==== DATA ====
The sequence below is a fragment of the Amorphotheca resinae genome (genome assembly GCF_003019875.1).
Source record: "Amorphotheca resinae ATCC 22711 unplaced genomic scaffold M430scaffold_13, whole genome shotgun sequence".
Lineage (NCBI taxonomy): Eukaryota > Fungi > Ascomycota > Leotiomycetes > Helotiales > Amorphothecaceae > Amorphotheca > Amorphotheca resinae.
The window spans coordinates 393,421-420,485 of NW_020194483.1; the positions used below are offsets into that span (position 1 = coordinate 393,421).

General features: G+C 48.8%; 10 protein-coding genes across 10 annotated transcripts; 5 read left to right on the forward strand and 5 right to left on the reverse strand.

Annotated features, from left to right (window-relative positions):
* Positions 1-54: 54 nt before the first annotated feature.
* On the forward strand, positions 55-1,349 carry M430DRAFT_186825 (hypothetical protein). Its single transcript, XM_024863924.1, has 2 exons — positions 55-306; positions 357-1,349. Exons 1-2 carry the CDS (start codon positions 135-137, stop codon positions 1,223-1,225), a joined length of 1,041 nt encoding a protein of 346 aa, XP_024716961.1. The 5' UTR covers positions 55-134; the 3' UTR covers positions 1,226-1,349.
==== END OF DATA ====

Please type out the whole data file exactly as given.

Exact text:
The sequence below is a fragment of the Amorphotheca resinae genome (genome assembly GCF_003019875.1).
Source record: "Amorphotheca resinae ATCC 22711 unplaced genomic scaffold M430scaffold_13, whole genome shotgun sequence".
Lineage (NCBI taxonomy): Eukaryota > Fungi > Ascomycota > Leotiomycetes > Helotiales > Amorphothecaceae > Amorphotheca > Amorphotheca resinae.
The window spans coordinates 393,421-420,485 of NW_020194483.1; the positions used below are offsets into that span (position 1 = coordinate 393,421).

General features: G+C 48.8%; 10 protein-coding genes across 10 annotated transcripts; 5 read left to right on the forward strand and 5 right to left on the reverse strand.

Annotated features, from left to right (window-relative positions):
* Positions 1-54: 54 nt before the first annotated feature.
* On the forward strand, positions 55-1,349 carry M430DRAFT_186825 (hypothetical protein). Its single transcript, XM_024863924.1, has 2 exons — positions 55-306; positions 357-1,349. Exons 1-2 carry the CDS (start codon positions 135-137, stop codon positions 1,223-1,225), a joined length of 1,041 nt encoding a protein of 346 aa, XP_024716961.1. The 5' UTR covers positions 55-134; the 3' UTR covers positions 1,226-1,349.